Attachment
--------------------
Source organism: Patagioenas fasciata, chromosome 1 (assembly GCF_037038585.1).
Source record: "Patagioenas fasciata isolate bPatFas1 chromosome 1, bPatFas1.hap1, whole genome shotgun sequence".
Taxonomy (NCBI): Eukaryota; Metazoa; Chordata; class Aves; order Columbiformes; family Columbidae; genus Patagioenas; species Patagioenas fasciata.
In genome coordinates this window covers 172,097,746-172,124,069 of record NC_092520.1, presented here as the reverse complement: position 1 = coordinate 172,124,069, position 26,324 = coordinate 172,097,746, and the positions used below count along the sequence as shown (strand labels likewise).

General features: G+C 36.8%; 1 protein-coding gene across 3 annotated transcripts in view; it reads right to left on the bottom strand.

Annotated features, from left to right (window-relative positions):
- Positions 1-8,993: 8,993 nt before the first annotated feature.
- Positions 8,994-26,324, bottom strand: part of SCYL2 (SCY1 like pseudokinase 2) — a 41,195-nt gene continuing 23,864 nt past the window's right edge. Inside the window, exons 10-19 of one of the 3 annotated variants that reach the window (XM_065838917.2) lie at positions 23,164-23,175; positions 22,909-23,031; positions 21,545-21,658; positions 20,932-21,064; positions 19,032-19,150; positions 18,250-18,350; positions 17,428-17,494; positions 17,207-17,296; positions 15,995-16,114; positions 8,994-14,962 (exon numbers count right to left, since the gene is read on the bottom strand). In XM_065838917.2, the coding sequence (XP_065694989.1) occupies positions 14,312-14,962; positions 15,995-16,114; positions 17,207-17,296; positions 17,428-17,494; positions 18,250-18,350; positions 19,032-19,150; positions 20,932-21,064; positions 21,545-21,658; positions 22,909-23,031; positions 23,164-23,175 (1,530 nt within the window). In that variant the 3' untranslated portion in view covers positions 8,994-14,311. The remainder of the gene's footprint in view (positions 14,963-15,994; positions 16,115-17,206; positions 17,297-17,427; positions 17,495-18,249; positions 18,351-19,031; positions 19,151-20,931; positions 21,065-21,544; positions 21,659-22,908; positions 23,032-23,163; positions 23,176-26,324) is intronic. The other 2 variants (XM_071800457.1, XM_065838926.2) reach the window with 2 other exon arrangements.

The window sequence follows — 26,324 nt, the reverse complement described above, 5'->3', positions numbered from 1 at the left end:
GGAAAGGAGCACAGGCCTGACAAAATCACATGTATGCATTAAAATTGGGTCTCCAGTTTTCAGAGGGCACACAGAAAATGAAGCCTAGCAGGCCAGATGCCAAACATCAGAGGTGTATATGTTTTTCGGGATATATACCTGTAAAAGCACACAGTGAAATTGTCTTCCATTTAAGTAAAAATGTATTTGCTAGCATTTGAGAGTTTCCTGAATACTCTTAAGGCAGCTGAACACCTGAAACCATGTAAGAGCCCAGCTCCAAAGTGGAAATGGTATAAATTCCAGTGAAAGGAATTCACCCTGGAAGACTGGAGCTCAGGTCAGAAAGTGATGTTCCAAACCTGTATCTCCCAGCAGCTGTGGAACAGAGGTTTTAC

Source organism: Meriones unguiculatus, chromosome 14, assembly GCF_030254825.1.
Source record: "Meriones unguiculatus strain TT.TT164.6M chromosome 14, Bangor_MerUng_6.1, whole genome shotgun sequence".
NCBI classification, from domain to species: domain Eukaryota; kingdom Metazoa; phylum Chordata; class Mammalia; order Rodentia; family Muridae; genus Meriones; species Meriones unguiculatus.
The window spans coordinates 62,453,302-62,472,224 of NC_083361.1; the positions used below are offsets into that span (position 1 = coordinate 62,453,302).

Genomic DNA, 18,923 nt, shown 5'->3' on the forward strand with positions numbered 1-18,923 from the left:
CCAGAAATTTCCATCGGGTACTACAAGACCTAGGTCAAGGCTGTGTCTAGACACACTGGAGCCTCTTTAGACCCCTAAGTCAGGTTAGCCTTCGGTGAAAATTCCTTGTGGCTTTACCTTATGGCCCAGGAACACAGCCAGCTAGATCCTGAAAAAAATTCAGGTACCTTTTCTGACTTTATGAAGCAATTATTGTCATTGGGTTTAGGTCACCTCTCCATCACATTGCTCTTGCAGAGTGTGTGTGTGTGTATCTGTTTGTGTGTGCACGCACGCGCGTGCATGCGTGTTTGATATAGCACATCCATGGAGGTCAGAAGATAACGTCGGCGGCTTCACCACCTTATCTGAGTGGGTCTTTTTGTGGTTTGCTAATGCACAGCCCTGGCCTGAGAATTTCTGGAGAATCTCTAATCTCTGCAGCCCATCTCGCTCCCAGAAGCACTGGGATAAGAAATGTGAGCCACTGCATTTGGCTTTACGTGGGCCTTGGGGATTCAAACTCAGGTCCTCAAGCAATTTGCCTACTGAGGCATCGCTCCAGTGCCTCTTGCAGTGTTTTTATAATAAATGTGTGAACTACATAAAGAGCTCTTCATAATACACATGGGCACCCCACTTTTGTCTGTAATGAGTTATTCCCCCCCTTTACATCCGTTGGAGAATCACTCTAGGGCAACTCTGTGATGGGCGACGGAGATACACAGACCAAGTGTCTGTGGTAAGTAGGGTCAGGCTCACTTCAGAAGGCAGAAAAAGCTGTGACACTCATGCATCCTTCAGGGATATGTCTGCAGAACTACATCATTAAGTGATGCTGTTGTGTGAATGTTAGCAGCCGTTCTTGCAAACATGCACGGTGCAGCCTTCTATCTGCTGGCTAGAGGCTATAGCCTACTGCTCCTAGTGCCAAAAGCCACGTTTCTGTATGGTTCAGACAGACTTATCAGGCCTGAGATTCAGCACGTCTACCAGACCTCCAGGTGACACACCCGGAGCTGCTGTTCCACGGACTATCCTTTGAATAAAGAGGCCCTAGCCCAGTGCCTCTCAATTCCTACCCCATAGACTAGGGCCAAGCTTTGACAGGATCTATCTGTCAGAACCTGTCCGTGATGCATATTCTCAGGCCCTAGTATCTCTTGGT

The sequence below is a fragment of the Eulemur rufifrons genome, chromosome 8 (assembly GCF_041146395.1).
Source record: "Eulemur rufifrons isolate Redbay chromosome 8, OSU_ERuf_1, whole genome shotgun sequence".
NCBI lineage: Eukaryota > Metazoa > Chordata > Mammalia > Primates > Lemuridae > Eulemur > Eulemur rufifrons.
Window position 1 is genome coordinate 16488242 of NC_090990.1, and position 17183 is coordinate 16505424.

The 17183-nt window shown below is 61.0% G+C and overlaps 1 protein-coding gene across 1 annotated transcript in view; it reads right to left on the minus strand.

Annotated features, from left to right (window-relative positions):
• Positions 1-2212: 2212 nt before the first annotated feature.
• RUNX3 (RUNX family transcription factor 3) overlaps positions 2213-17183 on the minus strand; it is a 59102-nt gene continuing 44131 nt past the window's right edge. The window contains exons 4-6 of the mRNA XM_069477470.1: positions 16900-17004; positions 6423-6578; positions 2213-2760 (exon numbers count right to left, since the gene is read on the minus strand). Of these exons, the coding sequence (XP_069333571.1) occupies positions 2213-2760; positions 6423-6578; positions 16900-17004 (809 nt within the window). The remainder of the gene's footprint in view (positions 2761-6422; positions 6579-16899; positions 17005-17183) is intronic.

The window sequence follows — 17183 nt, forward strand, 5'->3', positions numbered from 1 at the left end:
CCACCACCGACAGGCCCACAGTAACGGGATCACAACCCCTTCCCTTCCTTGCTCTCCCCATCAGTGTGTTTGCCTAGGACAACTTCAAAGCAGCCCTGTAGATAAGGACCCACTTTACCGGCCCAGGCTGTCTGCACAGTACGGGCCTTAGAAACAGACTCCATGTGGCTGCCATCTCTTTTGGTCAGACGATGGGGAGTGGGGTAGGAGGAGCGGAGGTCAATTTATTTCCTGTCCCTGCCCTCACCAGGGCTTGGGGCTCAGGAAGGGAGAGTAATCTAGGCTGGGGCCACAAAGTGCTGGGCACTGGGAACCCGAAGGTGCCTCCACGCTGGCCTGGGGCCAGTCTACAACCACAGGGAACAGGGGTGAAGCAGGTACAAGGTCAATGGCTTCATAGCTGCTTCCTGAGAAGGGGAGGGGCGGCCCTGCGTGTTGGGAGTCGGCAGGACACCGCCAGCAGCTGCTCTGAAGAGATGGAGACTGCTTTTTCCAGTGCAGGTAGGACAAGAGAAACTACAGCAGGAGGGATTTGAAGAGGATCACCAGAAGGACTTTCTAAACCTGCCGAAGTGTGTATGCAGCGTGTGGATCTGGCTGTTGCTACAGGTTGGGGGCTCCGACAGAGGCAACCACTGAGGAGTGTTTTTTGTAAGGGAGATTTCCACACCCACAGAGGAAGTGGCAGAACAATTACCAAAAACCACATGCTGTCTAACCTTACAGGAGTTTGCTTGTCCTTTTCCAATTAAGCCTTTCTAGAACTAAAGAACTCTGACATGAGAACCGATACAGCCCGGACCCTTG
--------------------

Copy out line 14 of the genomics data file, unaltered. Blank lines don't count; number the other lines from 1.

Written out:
The window spans coordinates 62,453,302-62,472,224 of NC_083361.1; the positions used below are offsets into that span (position 1 = coordinate 62,453,302).